Effect of water management in membrane and cathode catalyst layers on suppressing the performance hysteresis phenomenon in anion-exchange membrane fuel cells

Kanji Otsuji, Yuto Shirase, Takayuki Asakawa, Naoki Yokota, Katsuya Nagase, Weilin Xu, Ping Song, Shuanjin Wang, Donald A. Tryk, Katsuyoshi Kakinuma, Junji Inukai, Kenji Miyatake, Makoto Uchida*

*Corresponding author for this work

Research output: Contribution to journalArticlepeer-review

1 Citation (Scopus)

Abstract

Anion exchange membrane fuel cells (AEMFCs) are vulnerable to water management problems, since water is produced at the anode and consumed at the cathode. Previously we found severe voltage losses when increasing the current density in an AEMFC with a commercial Fe–N–C cathode catalyst. In the present work, we have clearly identified the problem as being related to water management and developed two approaches to alleviating the problem: by use of a thin hydrophilized membrane, the diffusivity of water at the surface was improved, and the severe I–V hysteresis was suppressed, despite the cell using an Fe–N–C cathode catalyst with a high water absorption rate. The voltage loss was also alleviated by the use of a recently developed Fe–N–C catalyst with higher hydrophobicity, which decreased the absorption of back-diffusing water into the catalyst layer and increased the amount of water supplied to the reaction sites These improvements have demonstrated that water transport is the main limitation for the previously reported hysteresis and provide strategies to achieve higher performance AEMFCs through proper water management and formation of water transport pathways.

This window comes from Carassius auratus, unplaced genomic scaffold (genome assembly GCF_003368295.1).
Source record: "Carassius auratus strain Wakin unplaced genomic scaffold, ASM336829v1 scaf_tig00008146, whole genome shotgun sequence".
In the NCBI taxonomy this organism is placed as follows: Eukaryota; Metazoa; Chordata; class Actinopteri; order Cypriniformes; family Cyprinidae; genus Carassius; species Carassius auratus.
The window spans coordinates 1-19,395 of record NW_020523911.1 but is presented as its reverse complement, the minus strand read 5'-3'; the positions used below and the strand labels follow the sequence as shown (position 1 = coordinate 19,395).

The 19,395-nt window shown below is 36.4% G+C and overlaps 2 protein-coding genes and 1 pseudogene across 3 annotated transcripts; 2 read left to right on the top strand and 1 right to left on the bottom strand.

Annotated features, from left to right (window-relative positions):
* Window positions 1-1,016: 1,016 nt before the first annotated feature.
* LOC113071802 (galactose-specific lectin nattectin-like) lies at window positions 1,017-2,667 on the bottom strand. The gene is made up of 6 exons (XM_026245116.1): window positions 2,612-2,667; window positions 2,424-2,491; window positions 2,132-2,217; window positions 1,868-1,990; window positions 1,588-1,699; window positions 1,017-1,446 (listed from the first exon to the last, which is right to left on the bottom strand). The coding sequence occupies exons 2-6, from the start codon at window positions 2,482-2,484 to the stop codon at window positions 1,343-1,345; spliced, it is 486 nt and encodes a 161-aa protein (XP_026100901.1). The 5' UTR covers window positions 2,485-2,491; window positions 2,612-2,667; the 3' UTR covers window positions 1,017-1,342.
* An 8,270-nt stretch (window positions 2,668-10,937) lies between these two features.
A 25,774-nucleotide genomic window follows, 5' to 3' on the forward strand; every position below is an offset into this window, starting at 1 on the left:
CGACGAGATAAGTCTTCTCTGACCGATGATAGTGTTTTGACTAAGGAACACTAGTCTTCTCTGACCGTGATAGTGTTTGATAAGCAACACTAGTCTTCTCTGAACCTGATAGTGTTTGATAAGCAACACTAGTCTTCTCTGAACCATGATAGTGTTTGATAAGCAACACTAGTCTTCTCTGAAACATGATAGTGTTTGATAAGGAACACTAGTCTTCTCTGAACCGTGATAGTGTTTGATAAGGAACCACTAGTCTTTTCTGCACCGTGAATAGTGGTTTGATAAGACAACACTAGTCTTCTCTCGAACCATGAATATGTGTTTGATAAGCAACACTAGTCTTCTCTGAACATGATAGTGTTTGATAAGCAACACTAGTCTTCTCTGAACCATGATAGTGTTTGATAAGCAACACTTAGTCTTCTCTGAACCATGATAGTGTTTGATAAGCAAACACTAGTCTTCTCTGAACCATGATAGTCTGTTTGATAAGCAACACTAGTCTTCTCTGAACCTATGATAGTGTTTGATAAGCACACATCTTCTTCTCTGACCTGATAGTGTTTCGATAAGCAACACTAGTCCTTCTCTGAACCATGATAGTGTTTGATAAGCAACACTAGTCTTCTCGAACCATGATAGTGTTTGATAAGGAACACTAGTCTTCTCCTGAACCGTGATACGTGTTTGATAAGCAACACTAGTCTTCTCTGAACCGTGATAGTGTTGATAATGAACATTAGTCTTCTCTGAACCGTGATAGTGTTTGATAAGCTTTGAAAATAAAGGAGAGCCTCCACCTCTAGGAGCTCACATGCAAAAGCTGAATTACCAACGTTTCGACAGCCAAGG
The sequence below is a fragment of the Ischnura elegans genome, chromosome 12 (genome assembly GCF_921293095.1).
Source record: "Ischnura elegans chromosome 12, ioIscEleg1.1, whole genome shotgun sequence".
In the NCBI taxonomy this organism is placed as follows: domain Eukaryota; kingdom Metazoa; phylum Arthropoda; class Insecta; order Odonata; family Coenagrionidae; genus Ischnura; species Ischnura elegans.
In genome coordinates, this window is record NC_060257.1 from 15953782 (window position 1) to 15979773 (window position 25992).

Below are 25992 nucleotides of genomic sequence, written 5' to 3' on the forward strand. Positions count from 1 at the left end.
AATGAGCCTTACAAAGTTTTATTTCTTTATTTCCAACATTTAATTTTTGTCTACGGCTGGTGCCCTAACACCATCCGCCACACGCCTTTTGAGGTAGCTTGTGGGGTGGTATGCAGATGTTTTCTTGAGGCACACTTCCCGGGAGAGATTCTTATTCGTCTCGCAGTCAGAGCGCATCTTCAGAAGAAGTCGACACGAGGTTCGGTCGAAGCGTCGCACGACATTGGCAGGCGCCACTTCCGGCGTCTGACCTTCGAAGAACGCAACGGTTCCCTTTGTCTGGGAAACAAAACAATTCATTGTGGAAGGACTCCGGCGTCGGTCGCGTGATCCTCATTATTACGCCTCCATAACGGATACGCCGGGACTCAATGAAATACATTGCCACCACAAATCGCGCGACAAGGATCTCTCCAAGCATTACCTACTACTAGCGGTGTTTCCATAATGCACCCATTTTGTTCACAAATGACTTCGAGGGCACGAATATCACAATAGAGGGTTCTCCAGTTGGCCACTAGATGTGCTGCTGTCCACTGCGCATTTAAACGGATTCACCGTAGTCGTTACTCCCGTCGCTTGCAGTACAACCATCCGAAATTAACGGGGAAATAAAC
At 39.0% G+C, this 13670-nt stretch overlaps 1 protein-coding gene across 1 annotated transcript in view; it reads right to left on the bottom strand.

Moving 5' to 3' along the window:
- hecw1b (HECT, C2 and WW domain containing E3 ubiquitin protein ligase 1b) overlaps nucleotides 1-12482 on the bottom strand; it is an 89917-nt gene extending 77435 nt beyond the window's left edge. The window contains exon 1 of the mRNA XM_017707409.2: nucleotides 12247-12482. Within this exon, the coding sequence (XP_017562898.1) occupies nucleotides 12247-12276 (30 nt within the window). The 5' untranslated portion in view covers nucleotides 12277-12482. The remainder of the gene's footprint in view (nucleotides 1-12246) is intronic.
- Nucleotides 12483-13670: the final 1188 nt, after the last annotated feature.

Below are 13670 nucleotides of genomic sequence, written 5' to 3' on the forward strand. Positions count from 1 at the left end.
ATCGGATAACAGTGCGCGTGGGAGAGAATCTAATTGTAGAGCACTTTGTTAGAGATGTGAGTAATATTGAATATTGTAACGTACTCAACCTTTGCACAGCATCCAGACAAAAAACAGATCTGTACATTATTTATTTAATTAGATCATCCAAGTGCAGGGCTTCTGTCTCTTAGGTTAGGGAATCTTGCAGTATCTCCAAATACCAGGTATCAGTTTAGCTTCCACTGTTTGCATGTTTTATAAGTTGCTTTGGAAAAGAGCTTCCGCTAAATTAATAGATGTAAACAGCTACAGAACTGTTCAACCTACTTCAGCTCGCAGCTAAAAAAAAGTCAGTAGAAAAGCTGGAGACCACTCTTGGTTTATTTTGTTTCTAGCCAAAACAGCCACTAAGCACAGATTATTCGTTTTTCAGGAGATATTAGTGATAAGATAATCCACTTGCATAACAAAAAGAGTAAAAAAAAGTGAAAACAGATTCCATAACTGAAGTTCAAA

Original languageEnglish
Article number230997
JournalJournal of Power Sources
Volume522
DOIs
Publication statusPublished - 2022 Feb 28

Keywords

  • Anion exchange membrane fuel cell
  • Catalyst layer morphology
  • Membrane morphology
  • Performance hysteresis
  • Platinum free cathode
  • Water management

ASJC Scopus subject areas

  • Renewable Energy, Sustainability and the Environment
  • Energy Engineering and Power Technology
  • Physical and Theoretical Chemistry
  • Electrical and Electronic Engineering

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